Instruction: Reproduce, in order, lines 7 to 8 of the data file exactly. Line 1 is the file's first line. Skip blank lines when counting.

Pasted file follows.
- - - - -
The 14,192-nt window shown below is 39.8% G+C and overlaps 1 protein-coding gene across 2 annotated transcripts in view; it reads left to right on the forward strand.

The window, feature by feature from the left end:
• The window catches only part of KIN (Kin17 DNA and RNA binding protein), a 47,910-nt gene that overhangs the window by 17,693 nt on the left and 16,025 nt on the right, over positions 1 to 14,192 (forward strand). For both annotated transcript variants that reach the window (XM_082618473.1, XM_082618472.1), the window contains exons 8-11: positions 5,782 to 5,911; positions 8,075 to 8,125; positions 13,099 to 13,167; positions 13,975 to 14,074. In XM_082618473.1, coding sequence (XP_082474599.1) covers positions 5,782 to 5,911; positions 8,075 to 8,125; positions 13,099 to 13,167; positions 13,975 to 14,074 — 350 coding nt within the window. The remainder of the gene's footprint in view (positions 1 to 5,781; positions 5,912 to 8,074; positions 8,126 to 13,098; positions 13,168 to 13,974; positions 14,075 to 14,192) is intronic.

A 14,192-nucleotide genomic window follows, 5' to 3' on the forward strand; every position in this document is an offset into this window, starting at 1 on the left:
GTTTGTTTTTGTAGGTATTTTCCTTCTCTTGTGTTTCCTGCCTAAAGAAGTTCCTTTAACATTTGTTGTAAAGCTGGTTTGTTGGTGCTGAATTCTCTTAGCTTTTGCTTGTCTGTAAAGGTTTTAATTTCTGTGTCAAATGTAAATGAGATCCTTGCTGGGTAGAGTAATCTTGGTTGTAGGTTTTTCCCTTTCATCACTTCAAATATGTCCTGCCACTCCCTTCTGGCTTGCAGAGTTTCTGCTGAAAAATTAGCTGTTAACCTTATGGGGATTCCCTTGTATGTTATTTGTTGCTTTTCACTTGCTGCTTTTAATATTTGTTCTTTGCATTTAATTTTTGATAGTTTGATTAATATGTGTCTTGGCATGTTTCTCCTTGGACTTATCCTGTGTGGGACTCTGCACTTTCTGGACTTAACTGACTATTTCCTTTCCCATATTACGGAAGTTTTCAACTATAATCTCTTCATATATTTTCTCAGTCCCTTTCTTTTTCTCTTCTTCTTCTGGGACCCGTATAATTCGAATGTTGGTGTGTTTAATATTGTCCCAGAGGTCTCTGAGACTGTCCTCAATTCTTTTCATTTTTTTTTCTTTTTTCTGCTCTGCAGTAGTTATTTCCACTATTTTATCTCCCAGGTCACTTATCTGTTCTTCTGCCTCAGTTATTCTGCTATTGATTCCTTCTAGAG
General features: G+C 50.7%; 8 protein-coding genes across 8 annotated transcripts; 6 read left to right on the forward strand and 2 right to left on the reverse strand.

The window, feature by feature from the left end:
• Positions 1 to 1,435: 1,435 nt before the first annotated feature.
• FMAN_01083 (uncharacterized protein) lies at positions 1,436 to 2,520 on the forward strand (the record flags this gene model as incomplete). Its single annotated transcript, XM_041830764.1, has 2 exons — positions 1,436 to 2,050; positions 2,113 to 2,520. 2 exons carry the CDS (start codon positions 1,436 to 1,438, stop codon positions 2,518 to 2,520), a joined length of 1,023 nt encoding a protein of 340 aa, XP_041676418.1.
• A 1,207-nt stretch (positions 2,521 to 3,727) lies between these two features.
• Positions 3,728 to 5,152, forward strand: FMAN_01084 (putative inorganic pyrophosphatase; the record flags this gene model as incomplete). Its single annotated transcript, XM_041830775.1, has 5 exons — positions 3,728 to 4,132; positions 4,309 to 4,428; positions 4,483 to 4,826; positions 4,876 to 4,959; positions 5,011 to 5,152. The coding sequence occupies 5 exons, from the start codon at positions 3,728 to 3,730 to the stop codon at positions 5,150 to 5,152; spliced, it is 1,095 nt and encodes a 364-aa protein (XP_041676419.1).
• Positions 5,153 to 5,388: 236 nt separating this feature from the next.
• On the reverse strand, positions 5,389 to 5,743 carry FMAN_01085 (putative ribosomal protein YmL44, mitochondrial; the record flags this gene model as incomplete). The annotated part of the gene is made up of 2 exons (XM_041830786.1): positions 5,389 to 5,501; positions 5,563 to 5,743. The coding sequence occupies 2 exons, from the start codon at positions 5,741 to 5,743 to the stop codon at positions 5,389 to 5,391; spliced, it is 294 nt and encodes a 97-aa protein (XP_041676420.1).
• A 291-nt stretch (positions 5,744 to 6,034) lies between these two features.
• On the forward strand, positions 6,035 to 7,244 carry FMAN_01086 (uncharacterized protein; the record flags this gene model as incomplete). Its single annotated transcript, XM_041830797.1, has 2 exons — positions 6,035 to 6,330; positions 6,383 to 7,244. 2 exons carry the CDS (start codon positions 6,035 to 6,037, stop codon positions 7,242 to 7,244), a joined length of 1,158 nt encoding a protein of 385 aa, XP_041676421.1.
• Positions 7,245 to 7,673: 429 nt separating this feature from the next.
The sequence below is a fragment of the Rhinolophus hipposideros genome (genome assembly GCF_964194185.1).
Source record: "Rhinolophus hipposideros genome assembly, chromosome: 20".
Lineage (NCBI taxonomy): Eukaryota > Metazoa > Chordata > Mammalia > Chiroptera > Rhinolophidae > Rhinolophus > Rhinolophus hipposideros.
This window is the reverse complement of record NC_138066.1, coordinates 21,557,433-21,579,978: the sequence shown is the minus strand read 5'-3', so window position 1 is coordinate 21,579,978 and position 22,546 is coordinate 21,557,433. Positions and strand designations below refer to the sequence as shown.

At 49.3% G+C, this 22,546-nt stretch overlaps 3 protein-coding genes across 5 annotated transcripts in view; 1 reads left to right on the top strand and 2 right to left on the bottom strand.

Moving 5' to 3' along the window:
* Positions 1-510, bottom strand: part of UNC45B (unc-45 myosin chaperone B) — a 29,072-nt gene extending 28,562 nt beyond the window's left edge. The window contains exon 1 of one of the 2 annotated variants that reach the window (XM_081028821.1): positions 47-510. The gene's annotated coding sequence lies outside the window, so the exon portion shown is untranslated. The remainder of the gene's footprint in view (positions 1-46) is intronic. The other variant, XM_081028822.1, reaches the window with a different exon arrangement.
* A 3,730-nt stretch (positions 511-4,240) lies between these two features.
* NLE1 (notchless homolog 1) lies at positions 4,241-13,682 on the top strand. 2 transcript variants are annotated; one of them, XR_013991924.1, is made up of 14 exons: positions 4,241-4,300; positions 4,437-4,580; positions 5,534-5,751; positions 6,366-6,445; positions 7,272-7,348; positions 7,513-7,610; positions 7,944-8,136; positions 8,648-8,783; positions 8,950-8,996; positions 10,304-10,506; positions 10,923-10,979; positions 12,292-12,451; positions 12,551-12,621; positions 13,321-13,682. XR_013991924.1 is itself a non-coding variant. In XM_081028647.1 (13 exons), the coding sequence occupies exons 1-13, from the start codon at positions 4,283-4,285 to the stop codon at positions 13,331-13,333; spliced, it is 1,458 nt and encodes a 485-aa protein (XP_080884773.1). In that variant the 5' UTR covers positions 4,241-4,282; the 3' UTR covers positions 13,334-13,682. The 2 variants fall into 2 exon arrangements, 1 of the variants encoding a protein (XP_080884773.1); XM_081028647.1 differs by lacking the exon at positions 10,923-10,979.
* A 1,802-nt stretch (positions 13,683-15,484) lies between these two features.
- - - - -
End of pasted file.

The window, feature by feature from the left end:
• Positions 1 to 1,435: 1,435 nt before the first annotated feature.